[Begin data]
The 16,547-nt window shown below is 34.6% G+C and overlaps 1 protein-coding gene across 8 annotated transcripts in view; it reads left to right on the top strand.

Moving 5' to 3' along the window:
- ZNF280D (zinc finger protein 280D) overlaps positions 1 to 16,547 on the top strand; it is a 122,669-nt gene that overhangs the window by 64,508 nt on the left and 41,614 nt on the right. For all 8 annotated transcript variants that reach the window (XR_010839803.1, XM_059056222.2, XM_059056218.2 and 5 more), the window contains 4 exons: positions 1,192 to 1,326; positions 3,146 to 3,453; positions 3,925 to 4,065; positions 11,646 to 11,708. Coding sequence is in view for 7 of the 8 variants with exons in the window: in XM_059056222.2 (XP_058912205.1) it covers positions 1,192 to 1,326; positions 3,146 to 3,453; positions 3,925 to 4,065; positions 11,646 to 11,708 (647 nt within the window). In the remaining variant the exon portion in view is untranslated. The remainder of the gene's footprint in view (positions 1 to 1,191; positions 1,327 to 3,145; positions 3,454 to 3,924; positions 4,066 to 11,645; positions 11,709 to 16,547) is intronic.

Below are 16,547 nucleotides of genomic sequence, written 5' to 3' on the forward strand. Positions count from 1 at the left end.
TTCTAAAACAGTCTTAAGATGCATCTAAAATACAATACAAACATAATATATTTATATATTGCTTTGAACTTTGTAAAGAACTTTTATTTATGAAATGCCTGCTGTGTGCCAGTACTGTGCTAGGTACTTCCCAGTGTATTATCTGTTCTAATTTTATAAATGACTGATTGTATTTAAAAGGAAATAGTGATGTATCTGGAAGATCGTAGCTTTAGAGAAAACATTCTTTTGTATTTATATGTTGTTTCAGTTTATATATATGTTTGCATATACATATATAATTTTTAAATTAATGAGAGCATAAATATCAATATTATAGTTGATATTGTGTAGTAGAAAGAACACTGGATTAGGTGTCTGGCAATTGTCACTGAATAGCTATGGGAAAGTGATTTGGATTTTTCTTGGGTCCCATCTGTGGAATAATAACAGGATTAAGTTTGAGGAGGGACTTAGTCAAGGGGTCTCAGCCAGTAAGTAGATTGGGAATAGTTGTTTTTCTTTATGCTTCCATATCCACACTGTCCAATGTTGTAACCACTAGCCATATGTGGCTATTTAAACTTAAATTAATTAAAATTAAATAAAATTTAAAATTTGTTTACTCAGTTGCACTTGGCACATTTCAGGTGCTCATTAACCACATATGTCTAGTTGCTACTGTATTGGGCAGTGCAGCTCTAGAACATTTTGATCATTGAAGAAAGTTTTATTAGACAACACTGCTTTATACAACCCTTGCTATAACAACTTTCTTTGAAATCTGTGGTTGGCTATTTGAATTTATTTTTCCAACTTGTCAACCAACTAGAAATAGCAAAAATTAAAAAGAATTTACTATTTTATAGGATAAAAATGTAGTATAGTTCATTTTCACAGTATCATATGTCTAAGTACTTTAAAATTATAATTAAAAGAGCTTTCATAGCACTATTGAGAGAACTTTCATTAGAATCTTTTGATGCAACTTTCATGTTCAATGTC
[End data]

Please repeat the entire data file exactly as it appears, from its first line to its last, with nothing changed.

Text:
The 16,547-nt window shown below is 34.6% G+C and overlaps 1 protein-coding gene across 8 annotated transcripts in view; it reads left to right on the top strand.

Moving 5' to 3' along the window:
- ZNF280D (zinc finger protein 280D) overlaps positions 1 to 16,547 on the top strand; it is a 122,669-nt gene that overhangs the window by 64,508 nt on the left and 41,614 nt on the right. For all 8 annotated transcript variants that reach the window (XR_010839803.1, XM_059056222.2, XM_059056218.2 and 5 more), the window contains 4 exons: positions 1,192 to 1,326; positions 3,146 to 3,453; positions 3,925 to 4,065; positions 11,646 to 11,708. Coding sequence is in view for 7 of the 8 variants with exons in the window: in XM_059056222.2 (XP_058912205.1) it covers positions 1,192 to 1,326; positions 3,146 to 3,453; positions 3,925 to 4,065; positions 11,646 to 11,708 (647 nt within the window). In the remaining variant the exon portion in view is untranslated. The remainder of the gene's footprint in view (positions 1 to 1,191; positions 1,327 to 3,145; positions 3,454 to 3,924; positions 4,066 to 11,645; positions 11,709 to 16,547) is intronic.

Below are 16,547 nucleotides of genomic sequence, written 5' to 3' on the forward strand. Positions count from 1 at the left end.
TTCTAAAACAGTCTTAAGATGCATCTAAAATACAATACAAACATAATATATTTATATATTGCTTTGAACTTTGTAAAGAACTTTTATTTATGAAATGCCTGCTGTGTGCCAGTACTGTGCTAGGTACTTCCCAGTGTATTATCTGTTCTAATTTTATAAATGACTGATTGTATTTAAAAGGAAATAGTGATGTATCTGGAAGATCGTAGCTTTAGAGAAAACATTCTTTTGTATTTATATGTTGTTTCAGTTTATATATATGTTTGCATATACATATATAATTTTTAAATTAATGAGAGCATAAATATCAATATTATAGTTGATATTGTGTAGTAGAAAGAACACTGGATTAGGTGTCTGGCAATTGTCACTGAATAGCTATGGGAAAGTGATTTGGATTTTTCTTGGGTCCCATCTGTGGAATAATAACAGGATTAAGTTTGAGGAGGGACTTAGTCAAGGGGTCTCAGCCAGTAAGTAGATTGGGAATAGTTGTTTTTCTTTATGCTTCCATATCCACACTGTCCAATGTTGTAACCACTAGCCATATGTGGCTATTTAAACTTAAATTAATTAAAATTAAATAAAATTTAAAATTTGTTTACTCAGTTGCACTTGGCACATTTCAGGTGCTCATTAACCACATATGTCTAGTTGCTACTGTATTGGGCAGTGCAGCTCTAGAACATTTTGATCATTGAAGAAAGTTTTATTAGACAACACTGCTTTATACAACCCTTGCTATAACAACTTTCTTTGAAATCTGTGGTTGGCTATTTGAATTTATTTTTCCAACTTGTCAACCAACTAGAAATAGCAAAAATTAAAAAGAATTTACTATTTTATAGGATAAAAATGTAGTATAGTTCATTTTCACAGTATCATATGTCTAAGTACTTTAAAATTATAATTAAAAGAGCTTTCATAGCACTATTGAGAGAACTTTCATTAGAATCTTTTGATGCAACTTTCATGTTCAATGTC